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The Last Holiday: A Memoir

By Gil Scott Heron

Shortly after we republished The Vulture and The Nigger Factory, Gil started to tell me about The Last Holiday, an account he was writing of a multi-city tour that he ended up doing with Stevie Wonder in late 1980 and early 1981. Originally Bob Marley was meant to be playing the tour that Stevie Wonder had conceived as a way of trying to force legislation to make Martin Luther King's birthday a national holiday. At the time, Marley was dying of cancer, so Gil was asked to do the first six dates. He ended up doing all 41. And Dr King's birthday ended up becoming a national holiday ("The Last Holiday because America can't afford to have another national holiday"), but Gil always felt that Stevie never got the recognition he deserved and that his story needed to be told. The first chapters of this book were given to me in New York when Gil was living in the Chelsea Hotel.

Among the pages was a chapter called Deadline that recounts the night they played Oakland, California, 8 December; it was also the night that John Lennon was murdered. Gil uses Lennon's violent end as a brilliant parallel to Dr King's assassination and as a biting commentary on the constraints that sometimes lead to newspapers getting things wrong.Jamie Byng, Guardian / Gil_reads_"Deadline" (audio)

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Ghosts in Our Blood

With Malcolm X in Africa, England, and the Caribbean

By Jan R. Carew

Carew, an activist, scholar, and journalist, met Malcolm X during his last trip abroad only a few weeks before he was killed in 1965. It made such an impression on Carew that he felt compelled to search out Malcolm's family and friends in order to flesh out the family history. He interviewed Wilfred (Malcolm's older brother) and a Grenadian friend of Malcolm's mother named Tanta Bess. Comparing his family's experiences with that of Malcolm X, he gives the most complete picture yet of Malcolm's mother. Carew also offers a tantalizing glimpse of Malcolm X's transforming himself into El-Hajj Malik El-Shabazz, a man less blinded by his own racial prejudices yet as committed to the betterment of his race as ever. Just before his death, Malcolm X became convinced that a U.S. agency was involved with those trying to kill him, and Carew here reveals the evidence Malcolm X gave him to support these beliefs. The mystery of Malcolm's death remains unresolved, and we are once again filled with regret that he was cut down before he could fulfill the promise of his later days. While this book will not replace The Autobiography of Malcolm X (LJ 1/1/66), it is an important supplement. All libraries that own the autobiography should also purchase this one.—Library Journal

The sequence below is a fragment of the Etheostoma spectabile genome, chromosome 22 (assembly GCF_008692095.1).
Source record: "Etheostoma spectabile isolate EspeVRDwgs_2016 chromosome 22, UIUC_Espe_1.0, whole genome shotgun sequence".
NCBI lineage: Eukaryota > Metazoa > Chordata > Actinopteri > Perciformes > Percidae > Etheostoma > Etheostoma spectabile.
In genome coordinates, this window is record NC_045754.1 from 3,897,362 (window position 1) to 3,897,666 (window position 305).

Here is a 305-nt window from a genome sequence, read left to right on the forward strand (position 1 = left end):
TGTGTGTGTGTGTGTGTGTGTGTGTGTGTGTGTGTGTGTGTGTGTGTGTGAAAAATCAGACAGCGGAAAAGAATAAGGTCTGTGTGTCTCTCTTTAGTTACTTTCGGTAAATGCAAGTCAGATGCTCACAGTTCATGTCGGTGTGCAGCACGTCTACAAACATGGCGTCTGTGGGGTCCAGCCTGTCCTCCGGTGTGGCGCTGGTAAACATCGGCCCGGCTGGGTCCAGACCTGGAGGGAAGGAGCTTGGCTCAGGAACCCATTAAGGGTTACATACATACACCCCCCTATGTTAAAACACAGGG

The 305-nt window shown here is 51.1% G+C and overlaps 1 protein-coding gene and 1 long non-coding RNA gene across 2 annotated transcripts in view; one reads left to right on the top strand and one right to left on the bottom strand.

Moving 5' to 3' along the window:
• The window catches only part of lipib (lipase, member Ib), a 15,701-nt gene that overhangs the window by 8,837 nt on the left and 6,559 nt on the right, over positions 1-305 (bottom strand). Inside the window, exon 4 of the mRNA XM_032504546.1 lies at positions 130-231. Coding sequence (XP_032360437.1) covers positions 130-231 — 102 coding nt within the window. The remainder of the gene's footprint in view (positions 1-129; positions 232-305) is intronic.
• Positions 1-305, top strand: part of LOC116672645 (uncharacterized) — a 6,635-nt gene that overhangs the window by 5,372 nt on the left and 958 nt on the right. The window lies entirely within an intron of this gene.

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My First Coup d'Etat

And Other True Stories from the Lost Decades of Africa

By John Dramani Mahama

Though the colonies of sub-Saharan Africa began to claim independence in the late 1950s and ’60s, autocratic and capricious leadership soon caused initial hope to fade, and Africa descended into its “lost decades,” a period of stagnation and despondency from which much of the continent has yet to recover. Mahama, vice president of the Republic of Ghana, grew up alongside his nascent country and experienced this roller-coaster of fortunes. In this memoir, Mahama, the son of a member of parliament, recounts how affairs of state became real in his young mind on the day in 1966 when no one came to collect him from boarding school—the government had been overthrown, his father arrested, and his house confiscated.

In fluid, unpretentious style, Mahama unspools Ghana’s recent history via entertaining and enlightening personal anecdotes: spying on his uncle impersonating a deity in order to cajole offerings of soup from the villagers hints at the power of religion; discussions with his schoolmates about confronting a bully form the nucleus of his political awakening. As he writes: “The key to Africa’s survival has always been . . . in the story of its people, the paradoxical simplicity and complexity of our lives.” The book draws to a close as the author’s professional life begins.Publishers Weekly

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The White Masters of the World

From The World and Africa, 1965

By W. E. B. Du Bois

W. E. B. Du Bois’ Arraignment and Indictment of White Civilization (Fletcher)

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Ancient African Nations

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The Death of Emmett Till by Bob Dylan  The Lonesome Death of Hattie Carroll  Only a Pawn in Their Game

Rev. Jesse Lee Peterson Thanks America for Slavery / George Jackson  / Hurricane Carter

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The Journal of Negro History issues at Project Gutenberg

The Haitian Declaration of Independence 1804  / January 1, 1804 -- The Founding of Haiti 

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posted 10 August 2012

 

 

 

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Related files: Parable of the Man Who Left the Mountain  / Parable of Zionism and National Insanity  / Marvin X and Fresno State University